Homework Writing Help on The Drop in Oil Prices

The Drop in Oil Prices

According to the views of most policy makers, the fall in the oil prices in Europe, USA, and Japan, and in other places will boost the economy of the world by bringing a good fortune to manufacturers and consumers. The FREC bank of the United States and the IMF officials expressed their less concern on the falling crude oil’s cost as a sign of the global slowdown. They instead hold the belief that cheap oil will boost the world economy, and mostly the countries distinguished with high energy. According to Stanley Fischer, the reduced oil prices will be of benefit to the United States of America as the prices are more likely to produce a positive effect on the GDP. The president of European Central Bank also saw the unexpected fall in the price of crude oil as positive to the economy.

There has been a 40% sudden drop in the prices of crude oil, which economists have viewed as a signal for a positive impact on the global economy. Historically, there are beliefs that sharp falls in the prices of oil are associated with recession because the demand of energy drops. It is for this reason that Japan is trying to recover from the sudden fall of crude oil. Many personalities are viewing this price drop as different, where most of them are of the opinion that the new prices will improve the global economy. Some economists and officials believe that the fall in the prices of crude oil has resulted from technological advancement, reducing the drilling costs. Others believe that the revival of the Libyan oil and the availability of other competitors have brought about the changes in prices of crude oil.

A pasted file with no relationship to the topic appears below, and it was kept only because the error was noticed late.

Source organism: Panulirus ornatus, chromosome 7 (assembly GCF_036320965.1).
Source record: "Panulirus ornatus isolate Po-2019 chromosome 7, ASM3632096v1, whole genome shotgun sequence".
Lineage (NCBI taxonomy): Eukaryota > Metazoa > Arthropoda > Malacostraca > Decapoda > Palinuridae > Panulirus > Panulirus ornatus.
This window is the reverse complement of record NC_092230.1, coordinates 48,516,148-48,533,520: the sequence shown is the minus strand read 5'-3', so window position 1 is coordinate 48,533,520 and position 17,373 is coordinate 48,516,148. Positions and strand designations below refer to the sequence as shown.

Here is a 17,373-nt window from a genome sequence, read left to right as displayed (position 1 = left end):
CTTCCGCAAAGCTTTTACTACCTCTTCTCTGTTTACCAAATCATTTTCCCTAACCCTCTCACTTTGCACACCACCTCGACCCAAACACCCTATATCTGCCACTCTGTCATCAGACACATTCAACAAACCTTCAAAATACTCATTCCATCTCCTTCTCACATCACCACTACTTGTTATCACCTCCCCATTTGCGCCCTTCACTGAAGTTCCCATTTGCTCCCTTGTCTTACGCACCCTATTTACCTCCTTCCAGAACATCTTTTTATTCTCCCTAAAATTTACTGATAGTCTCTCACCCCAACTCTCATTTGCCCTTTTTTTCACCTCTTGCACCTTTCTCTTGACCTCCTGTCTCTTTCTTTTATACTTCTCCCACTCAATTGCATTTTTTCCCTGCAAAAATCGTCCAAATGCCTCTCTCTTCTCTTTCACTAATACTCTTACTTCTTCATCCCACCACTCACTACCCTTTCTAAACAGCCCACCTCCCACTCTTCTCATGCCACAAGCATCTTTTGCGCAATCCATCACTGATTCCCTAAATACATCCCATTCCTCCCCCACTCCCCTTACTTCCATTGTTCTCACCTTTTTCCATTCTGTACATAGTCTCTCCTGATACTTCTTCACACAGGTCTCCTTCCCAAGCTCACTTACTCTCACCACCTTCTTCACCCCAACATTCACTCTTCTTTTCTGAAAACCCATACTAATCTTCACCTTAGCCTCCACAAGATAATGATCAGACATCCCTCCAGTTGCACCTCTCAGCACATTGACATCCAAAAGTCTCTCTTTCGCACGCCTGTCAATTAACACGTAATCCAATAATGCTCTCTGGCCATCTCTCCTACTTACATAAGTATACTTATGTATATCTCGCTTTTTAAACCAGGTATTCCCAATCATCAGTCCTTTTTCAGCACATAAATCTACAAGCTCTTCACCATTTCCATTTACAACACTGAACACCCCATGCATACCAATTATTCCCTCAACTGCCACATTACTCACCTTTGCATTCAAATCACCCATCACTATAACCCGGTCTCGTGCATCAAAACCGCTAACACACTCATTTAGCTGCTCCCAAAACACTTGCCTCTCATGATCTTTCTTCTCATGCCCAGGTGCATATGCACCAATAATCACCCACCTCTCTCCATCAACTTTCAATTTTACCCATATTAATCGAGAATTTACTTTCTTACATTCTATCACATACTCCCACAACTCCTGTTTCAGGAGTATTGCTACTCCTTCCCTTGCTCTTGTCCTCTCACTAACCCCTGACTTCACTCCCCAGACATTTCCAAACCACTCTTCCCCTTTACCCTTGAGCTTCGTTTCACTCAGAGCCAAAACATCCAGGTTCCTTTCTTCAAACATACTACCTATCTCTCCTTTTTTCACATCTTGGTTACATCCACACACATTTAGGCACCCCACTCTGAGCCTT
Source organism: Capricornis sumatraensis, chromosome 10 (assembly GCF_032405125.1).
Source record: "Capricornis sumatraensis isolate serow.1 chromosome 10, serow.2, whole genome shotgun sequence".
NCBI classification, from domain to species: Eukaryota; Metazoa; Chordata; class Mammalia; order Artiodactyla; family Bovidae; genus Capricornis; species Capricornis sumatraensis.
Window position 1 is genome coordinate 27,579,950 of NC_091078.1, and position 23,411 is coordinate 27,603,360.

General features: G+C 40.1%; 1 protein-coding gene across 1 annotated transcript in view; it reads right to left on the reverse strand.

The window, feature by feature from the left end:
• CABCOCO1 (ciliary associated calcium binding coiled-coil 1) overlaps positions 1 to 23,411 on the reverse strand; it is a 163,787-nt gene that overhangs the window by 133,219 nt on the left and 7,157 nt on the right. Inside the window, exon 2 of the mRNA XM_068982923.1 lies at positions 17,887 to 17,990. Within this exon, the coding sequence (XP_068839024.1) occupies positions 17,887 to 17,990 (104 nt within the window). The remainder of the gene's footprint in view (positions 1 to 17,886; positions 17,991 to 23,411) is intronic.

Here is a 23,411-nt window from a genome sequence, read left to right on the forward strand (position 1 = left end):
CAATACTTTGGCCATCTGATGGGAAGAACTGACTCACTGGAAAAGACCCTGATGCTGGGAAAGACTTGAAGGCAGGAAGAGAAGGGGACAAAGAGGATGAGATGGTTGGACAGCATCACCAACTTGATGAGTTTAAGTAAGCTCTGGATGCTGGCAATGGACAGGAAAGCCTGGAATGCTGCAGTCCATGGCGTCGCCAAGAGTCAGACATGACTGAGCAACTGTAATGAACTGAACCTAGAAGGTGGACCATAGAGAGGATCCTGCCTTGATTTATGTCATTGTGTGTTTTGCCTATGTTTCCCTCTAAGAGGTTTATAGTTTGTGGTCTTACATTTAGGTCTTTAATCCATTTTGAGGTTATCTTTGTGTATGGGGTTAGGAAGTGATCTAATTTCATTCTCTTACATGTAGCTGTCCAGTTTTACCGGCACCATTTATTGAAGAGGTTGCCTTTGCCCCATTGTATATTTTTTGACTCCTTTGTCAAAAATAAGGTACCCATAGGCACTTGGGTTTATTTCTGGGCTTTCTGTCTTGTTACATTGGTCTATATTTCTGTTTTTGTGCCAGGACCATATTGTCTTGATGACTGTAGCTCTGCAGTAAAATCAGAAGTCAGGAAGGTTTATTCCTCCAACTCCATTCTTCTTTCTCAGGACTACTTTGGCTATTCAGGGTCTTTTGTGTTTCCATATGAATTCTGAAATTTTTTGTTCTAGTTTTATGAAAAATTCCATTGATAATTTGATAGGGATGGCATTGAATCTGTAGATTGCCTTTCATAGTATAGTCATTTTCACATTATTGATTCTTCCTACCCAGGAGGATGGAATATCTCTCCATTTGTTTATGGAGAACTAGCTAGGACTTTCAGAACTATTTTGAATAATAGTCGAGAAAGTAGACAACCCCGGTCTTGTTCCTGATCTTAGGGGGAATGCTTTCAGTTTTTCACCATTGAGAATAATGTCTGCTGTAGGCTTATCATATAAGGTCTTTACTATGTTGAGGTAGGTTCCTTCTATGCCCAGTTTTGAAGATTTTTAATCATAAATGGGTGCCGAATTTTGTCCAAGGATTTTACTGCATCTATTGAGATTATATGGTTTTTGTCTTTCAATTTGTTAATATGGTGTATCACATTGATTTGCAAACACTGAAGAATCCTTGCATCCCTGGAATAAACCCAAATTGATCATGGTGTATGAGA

The fall in oil prices has greatly affected oil exporters e.g. Nigeria and Iraq as they mainly depend on oil revenues. Others countries such as Russia and Iran are already experiencing economic problems because of the fall in oil prices. In Japan, the economy is at low spirits, and the GDP has been estimated to have dropped by 1.9% between the months of July to September. According to the IMF managing director the overall price drop of crude oil will develop winners and losers, but it will bring positive effects to the general world economy.

The IMF and economists base the reduction in oil prices to the lower costs of manufacturing and transportation of oil by energy-intensive industries. The consumers will be the highest beneficiaries of the low prices, as they will pay less for petroleum products, thereby increasing their consumer spending. A U.S. research has shown that the U.S. consumers will save about 750 dollars each, over the next year, should the reduced prices hold. The new prices may also create a weakening demand, creating sluggishness in the global economy. This is a risk that policy makers should consider when looking at the whole issue of the fall in oil prices.

According to a managing director at Clearview Energy Partners, China has experienced slower growth, and for this reason, the growth in oil demand will be approximately 1.1 barrels a day in the next year. China’s weakness may foreshadow the weaknesses in other places, especially in European countries. China’s slowdown and the anemic growth in Europe have been agreed upon by economists as the causes of the current drop in oil prices. Through advanced drilling techniques, Canada and U.S. have furnished their production. Qatar and Saudi Arabia have tried to keep price competitors out of the market by ensuring the running of their wells. Fuel efficiency has also been boosted by the new technology and the US tightening regulations. Oil importing countries may cut their importation bills by around $500 billion, including around $90 billion for USA alone. The global bank estimates an addition of 0.2 point to global GDP in every $10 decline in oil prices.